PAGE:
As you can see, the Breguet caliber 502.3 is beautifully decorated. There’s the guilloche decoration on the rotor, and Côtes de Genève on the bridges, balance cock, and main plate. The movement consists of 140 components in total, including 35 jewels. Obviously, the crown on this watch has only two positions. One is for winding the watch and the second position is for setting and correcting the time.
Strap and buckle
The Breguet Classique 5157 comes on a supple brown alligator leather strap with a rose gold buckle. An unsigned buckle, but with a distinctive design nonetheless. Any 20mm strap will fit this watch, but I have to say that an alligator strap does the job best, in my opinion. If you’re a regular on Fratello and read some of my previous reviews, you know I am not to keen on folding clasps. Meaning I am happy that this watch has an ardillon buckle (in rose gold).
Breguet Classique 5157 on the wrist
The Classique collection contains many models, with and without complications. This reference 5157, introduced in 2005 as a successor to the smaller reference 5130, is the watch with no complications at all. It even lacks a second hand (that would be a reference 5177). You can say it is the most basic version, but it doesn’t feel and sound right to talk about basic versions when it is about Breguet. This reference is not new, but I requested this Breguet Classique 5157 for review because it is on my own radar. I absolutely love the idea of just having two hands, no date, and still being absolutely mesmerized by the watch. Less is more is often used, but if you go in that direction, you really need to make sure that what you deliver is just top-notch.
Small and thin
What I like about this Breguet watch, is that is super comfortable to wear on the wrist. Only 38mm in diameter (lug-to-lug is 44mm) and just 5.4mm in height. I was a bit afraid the watch would be a no go with polos or t-shirts, as it is of course a dress watch. But even when I did wear it without long sleeves, it didn’t bother me at all.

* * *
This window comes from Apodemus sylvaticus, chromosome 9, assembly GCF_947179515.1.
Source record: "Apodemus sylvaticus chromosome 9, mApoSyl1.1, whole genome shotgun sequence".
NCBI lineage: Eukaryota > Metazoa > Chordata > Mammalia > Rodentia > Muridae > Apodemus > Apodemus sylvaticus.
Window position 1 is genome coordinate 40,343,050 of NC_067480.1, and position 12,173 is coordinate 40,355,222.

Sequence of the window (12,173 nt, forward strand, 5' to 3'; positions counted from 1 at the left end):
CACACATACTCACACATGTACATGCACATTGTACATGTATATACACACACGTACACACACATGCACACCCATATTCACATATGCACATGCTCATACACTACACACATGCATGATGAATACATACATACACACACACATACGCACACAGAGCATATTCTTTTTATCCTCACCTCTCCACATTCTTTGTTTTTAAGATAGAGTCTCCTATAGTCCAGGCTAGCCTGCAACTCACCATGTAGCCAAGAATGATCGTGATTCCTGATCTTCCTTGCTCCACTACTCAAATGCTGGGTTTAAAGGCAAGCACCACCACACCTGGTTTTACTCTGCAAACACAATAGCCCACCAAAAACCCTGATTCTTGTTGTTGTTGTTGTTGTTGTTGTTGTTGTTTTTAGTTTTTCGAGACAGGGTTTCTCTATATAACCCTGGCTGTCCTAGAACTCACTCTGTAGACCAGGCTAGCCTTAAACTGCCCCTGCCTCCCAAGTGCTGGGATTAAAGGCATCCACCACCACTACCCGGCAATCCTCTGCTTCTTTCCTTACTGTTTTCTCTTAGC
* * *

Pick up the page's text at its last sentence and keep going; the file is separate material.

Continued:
Did this Breguet Classique 5157 live up to my expectations?
At some point, I do need a proper dress watch. In gold, of course. I have a few watches in gold, of which my Omega Globemaster is probably the one that comes closest to being a “dress watch”. But it is relatively thick, and not a dress watch in the purest sense. This Breguet Classique reference 5157 ticks all boxes, as it seems to have everything right — a beautiful (hand)finished dial, a gold case, thin, only two hands, a leather strap with tang-type buckle, and last but not least, a beautiful automatic movement.
One thing I feel less comfortable with is that I think the two-year warranty is a bit low on watches in this price range (€18,400) and from brands of this statue. Where other brands offer 5 years, some as much as 10 years, and some very rare examples, even more, 2 years is the bare minimum anyway according to EU law. This doesn’t only apply to Breguet, but to many more brands in the watch industry.
Sophisticated looking dress watch
For a long time, I felt too young to be owning a Breguet Classique. That was mainly because of the guilloche dials and the coin-edge cases. But after my visit to Breguet, seeing with my own eyes how much the team does in-house and that there’s still so much craftsmanship involved, I really warmed up to the brand’s watches. Being able to try different watches on from their collection, experiencing this extra-thin ref. 5157, I am confident I can pull this off. While Patek Philippe might be the watch with the most recognition at auctions and among “watch investors”, with Vacheron scoring highly for its contemporary designs, and A. Lange & Söhne for its exquisite movement architecture, Breguet is my pick for a very slim and sophisticated looking dress watch.
The only criticism I have is towards the brand Breguet, not this watch. I feel that it should be more out there. The brand should show the world what its got, how good these watches actually are, and why Breguet is such an important name in the watchmaking world. It has been too silent, for too long. More on Breguet Classique watches can be read here and here on Fratello. Specifications of this watch can be found in the chart below.